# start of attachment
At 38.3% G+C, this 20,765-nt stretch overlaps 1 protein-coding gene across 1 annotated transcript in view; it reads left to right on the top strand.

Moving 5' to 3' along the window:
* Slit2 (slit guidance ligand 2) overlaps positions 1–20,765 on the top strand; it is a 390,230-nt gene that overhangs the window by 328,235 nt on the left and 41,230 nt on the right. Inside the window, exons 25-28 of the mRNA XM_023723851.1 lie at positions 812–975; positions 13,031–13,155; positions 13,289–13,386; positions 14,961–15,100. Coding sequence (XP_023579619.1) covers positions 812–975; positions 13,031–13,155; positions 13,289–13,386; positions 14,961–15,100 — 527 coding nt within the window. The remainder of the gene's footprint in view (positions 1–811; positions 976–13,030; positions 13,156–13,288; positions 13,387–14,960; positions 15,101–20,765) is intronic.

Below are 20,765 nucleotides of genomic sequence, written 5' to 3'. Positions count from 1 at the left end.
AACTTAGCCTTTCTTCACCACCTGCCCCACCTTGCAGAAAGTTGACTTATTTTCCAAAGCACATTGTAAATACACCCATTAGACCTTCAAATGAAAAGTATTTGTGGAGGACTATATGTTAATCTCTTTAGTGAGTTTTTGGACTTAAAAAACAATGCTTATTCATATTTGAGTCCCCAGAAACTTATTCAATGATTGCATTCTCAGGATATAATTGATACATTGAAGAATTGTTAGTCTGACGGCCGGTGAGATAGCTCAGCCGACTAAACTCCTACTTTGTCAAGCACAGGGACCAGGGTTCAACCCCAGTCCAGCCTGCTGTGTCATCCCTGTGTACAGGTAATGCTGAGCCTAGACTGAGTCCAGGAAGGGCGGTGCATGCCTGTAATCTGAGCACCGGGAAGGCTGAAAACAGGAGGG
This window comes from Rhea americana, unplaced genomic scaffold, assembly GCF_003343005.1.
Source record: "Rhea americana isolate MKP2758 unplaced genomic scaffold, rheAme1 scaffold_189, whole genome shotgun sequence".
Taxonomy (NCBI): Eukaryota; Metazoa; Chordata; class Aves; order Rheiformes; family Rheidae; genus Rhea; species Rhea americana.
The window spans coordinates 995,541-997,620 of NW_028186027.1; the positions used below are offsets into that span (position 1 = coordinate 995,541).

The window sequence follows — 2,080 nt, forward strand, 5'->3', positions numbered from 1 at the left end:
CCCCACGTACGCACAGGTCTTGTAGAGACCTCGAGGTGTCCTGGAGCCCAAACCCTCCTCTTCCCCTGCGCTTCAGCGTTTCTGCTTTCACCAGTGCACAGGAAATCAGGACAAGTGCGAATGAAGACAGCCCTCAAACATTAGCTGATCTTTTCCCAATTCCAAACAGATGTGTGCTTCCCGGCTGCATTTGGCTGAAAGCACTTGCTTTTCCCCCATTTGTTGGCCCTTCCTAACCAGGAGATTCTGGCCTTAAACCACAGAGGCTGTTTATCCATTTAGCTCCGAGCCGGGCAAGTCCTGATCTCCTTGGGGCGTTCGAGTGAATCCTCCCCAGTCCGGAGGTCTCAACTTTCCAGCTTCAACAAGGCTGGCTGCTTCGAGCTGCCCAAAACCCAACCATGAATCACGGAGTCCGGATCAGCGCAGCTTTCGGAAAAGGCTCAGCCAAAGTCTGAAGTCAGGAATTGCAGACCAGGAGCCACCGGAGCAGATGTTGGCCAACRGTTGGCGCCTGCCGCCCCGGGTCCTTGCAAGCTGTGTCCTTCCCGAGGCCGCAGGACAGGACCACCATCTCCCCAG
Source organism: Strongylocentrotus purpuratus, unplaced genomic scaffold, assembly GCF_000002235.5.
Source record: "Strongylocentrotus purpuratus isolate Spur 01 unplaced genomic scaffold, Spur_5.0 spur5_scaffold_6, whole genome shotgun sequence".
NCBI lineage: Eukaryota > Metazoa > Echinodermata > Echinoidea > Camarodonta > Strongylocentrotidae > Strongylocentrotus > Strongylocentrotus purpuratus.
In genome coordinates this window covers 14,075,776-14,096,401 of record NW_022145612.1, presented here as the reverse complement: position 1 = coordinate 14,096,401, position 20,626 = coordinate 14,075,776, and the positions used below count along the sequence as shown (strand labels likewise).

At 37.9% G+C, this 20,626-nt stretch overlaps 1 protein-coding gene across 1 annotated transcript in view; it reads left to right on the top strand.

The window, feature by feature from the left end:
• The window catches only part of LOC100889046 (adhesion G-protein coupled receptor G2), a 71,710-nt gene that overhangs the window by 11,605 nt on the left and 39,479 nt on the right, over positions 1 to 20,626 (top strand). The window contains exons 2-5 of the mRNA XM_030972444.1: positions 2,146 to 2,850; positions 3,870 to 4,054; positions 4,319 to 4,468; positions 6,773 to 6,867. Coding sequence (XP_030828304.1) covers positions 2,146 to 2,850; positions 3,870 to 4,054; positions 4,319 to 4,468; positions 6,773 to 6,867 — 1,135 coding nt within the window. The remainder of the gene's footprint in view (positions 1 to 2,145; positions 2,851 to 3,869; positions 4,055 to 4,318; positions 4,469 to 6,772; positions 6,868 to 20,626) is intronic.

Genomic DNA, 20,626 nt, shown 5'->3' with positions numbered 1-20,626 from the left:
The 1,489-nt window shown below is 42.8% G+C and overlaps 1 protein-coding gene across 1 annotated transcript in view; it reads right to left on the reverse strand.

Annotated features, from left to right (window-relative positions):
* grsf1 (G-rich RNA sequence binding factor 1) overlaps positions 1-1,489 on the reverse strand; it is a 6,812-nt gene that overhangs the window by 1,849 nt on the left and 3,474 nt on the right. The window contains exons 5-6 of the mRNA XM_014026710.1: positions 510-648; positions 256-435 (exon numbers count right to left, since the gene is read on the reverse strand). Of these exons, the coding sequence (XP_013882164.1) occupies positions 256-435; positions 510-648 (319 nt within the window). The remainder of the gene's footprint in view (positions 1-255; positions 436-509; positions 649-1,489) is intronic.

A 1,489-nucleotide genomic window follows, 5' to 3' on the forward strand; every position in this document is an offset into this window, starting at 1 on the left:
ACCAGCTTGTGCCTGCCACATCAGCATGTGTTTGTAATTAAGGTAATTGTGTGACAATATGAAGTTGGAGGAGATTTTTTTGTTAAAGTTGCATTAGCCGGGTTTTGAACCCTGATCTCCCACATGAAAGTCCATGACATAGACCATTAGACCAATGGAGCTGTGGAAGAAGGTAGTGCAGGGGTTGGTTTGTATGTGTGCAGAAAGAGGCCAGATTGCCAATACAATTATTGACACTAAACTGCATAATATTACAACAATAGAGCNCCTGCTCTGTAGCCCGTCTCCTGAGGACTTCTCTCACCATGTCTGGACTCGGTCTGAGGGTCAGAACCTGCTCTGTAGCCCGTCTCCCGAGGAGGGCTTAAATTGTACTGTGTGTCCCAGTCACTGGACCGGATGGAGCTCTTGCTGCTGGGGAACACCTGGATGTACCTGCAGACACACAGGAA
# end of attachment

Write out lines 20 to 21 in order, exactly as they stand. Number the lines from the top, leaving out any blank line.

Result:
The 1,489-nt window shown below is 42.8% G+C and overlaps 1 protein-coding gene across 1 annotated transcript in view; it reads right to left on the reverse strand.

Annotated features, from left to right (window-relative positions):